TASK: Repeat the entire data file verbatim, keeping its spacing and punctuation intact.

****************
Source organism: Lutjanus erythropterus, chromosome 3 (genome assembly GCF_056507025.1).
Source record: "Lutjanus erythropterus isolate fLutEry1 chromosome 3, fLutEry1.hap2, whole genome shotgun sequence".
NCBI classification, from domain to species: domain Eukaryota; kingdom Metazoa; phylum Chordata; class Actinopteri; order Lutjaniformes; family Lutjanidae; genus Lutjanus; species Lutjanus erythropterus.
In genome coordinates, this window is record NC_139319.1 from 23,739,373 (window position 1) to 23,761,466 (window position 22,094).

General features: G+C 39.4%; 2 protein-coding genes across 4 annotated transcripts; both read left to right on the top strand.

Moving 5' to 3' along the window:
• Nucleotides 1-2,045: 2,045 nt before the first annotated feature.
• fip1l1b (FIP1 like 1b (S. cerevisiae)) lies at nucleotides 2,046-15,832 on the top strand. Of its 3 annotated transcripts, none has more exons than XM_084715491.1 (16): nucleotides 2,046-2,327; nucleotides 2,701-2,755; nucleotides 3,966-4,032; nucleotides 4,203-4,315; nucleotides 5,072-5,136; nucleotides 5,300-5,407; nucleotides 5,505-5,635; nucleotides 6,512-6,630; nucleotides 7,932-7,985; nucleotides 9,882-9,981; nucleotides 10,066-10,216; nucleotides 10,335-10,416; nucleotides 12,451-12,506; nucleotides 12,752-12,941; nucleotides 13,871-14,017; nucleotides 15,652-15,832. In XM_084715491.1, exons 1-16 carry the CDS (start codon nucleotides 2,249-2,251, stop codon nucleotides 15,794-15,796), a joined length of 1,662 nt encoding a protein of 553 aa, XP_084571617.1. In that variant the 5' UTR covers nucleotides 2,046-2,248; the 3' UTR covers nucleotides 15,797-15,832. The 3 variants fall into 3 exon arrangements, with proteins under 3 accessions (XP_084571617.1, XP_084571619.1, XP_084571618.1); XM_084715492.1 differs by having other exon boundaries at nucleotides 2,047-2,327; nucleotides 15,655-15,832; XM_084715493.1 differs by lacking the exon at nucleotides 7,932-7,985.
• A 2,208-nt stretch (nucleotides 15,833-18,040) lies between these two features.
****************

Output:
Source organism: Lutjanus erythropterus, chromosome 3 (genome assembly GCF_056507025.1).
Source record: "Lutjanus erythropterus isolate fLutEry1 chromosome 3, fLutEry1.hap2, whole genome shotgun sequence".
NCBI classification, from domain to species: domain Eukaryota; kingdom Metazoa; phylum Chordata; class Actinopteri; order Lutjaniformes; family Lutjanidae; genus Lutjanus; species Lutjanus erythropterus.
In genome coordinates, this window is record NC_139319.1 from 23,739,373 (window position 1) to 23,761,466 (window position 22,094).

General features: G+C 39.4%; 2 protein-coding genes across 4 annotated transcripts; both read left to right on the top strand.

Moving 5' to 3' along the window:
• Nucleotides 1-2,045: 2,045 nt before the first annotated feature.
• fip1l1b (FIP1 like 1b (S. cerevisiae)) lies at nucleotides 2,046-15,832 on the top strand. Of its 3 annotated transcripts, none has more exons than XM_084715491.1 (16): nucleotides 2,046-2,327; nucleotides 2,701-2,755; nucleotides 3,966-4,032; nucleotides 4,203-4,315; nucleotides 5,072-5,136; nucleotides 5,300-5,407; nucleotides 5,505-5,635; nucleotides 6,512-6,630; nucleotides 7,932-7,985; nucleotides 9,882-9,981; nucleotides 10,066-10,216; nucleotides 10,335-10,416; nucleotides 12,451-12,506; nucleotides 12,752-12,941; nucleotides 13,871-14,017; nucleotides 15,652-15,832. In XM_084715491.1, exons 1-16 carry the CDS (start codon nucleotides 2,249-2,251, stop codon nucleotides 15,794-15,796), a joined length of 1,662 nt encoding a protein of 553 aa, XP_084571617.1. In that variant the 5' UTR covers nucleotides 2,046-2,248; the 3' UTR covers nucleotides 15,797-15,832. The 3 variants fall into 3 exon arrangements, with proteins under 3 accessions (XP_084571617.1, XP_084571619.1, XP_084571618.1); XM_084715492.1 differs by having other exon boundaries at nucleotides 2,047-2,327; nucleotides 15,655-15,832; XM_084715493.1 differs by lacking the exon at nucleotides 7,932-7,985.
• A 2,208-nt stretch (nucleotides 15,833-18,040) lies between these two features.